Finding fossils can often be a challenge, but extracting these fossils can be even harder: take this large ammonite (figure 1) in the Tramau River, Kachchh in India as an example, which took three people about one hour of work each.

Ammonite Fig.1a_Kennedy  Figure 1: Photograph of a large ammonite in Tramau River, Kachchh Basin, India. Feet for scale.

Microfossils, on the other hand, can be much easier to find due to their abundance and good preservation, so the likelihood of finding them in any sedimentary rock is high. However, their extraction from the rock can be just as difficult as chiselling this giant ammonite out of the bed rock. Some of the chemicals used to extract them can damage the fossils whilst others aren’t very effective (figure 2). It is important to extract the truest possible representation of the microfossil assemblage as these microfossils are an invaluable tool as a proxy for palaeoenvironmental change. The importance is due to their sensitivity to changes in the environment such as light, temperature and salinity.


Figure 2: Histogram showing the percentage disaggregation of samples to the size fraction that foraminifera can be extracted from (smaller than 500 microns) from different methods.

Why do we need to be concerned about damaging microfossils though?

An assemblage of microfossils is already prone to biases based on deposition and preservation due to biotic and abiotic conditions such as predation and ocean acidification especially on calcitic microfossils. The group foraminifera, which are protists that form a test made from calcite (or aragonite), silicate or detritus they pick up (known as agglutinates), are one of the most commonly used microfossils for reconstruction past (and present) environmental conditions. In order to reconstruct these conditions we need to have the truest possible representation of the original assemblage (there is no way to avoid the natural taphonomic and deposition biases).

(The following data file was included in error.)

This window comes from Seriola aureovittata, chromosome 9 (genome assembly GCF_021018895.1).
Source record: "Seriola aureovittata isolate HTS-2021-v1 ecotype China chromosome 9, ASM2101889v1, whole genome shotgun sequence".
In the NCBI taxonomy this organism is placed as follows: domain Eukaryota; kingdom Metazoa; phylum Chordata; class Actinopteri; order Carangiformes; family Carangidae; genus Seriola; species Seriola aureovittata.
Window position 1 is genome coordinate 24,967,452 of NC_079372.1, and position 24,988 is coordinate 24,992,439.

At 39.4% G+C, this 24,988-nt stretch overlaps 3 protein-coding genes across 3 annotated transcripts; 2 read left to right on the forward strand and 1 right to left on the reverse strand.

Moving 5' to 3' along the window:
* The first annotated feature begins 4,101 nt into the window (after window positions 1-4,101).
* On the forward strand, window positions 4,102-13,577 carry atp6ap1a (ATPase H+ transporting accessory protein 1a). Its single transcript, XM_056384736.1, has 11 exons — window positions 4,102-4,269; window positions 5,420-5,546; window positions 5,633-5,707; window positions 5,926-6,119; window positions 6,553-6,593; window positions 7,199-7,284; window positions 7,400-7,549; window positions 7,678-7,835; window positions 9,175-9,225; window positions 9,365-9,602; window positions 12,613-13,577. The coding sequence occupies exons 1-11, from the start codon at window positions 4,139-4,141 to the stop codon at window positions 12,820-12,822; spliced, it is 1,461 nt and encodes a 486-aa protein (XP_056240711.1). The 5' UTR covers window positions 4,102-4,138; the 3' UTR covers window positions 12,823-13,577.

Foraminifera can be easily extracted from unconsolidated sedimentary deposits by washing in water, however for foraminifera preserved in compacted rocks extraction can be difficult. Mudrocks and shales, both of which are compacted, are widely considered to be one of the hardest materials to extract foraminifera from, but few publications have quantitatively compared different extraction techniques. Our recent paper tests a range of extraction techniques and develops the freeze-thaw method.

Analysing samples from the Toarcian Oceanic Anoxic Event (183 Ma ago)

We tested several well-known methods of extracting foraminifera out of mudrocks from the Jurassic in order to ascertain which gave the highest degree of disaggregation and yielded the most foraminifera (causing as little damage as possible). Commonly, researchers have used hydrogen peroxide, but we found no obvious advantage to the degree of rock that was broken up (figure 2) although we did find that hydrogen peroxide damaged, and in some cases, possibly dissolved the foraminifera. Our results showed that this damage was sufficient to cause a dramatic loss in the abundance and diversity of foraminifera extracted from samples of mudrock broken down using hydrogen peroxide. We also found evidence of damage caused by hydrogen peroxide on some pyritised microgastropods (figure 3).

microgastropods fig.3a_KennedyFigure 3: Scanning Electron Microscope image of pyritised microgastropods which were extracted with hydrogen peroxide (a) and without and using freeze-thaw techniques (b).

The best method we tested proved to be the repetitive freeze-thaw which broke down the majority of rock, regardless of its lithology or geochemical characteristics.

Why does this matter for mudrocks?

The period of time we were studying corresponds to a period of extreme environmental change in the Lower Jurassic (the Toarcian Oceanic Anoxic Event) in which mudrocks rich in organic matter were laid down. Other periods of extreme environmental change are also associated with deposition of organic-rich mudrock. Previous research has defined this Toarcian event as having an interval that is barren of foraminifera. We are concerned that this barren interval may have been an artefact of using hydrogen peroxide or at the very least accentuated by the use of such a potentially damaging chemical. To date our results have extended the range of one species prior to the onset of anoxia and further work is ongoing.

This method and these results are published in:

Kennedy, A.E. and Coe, A.L. 2014. Development of the freeze-thaw processing technique for disaggregation of indurated mudrocks and enhanced recovery of calcareous microfossils. Journal of Micropalaeontology, doi:10.1144/jmpaleo2013-020. [open access paper]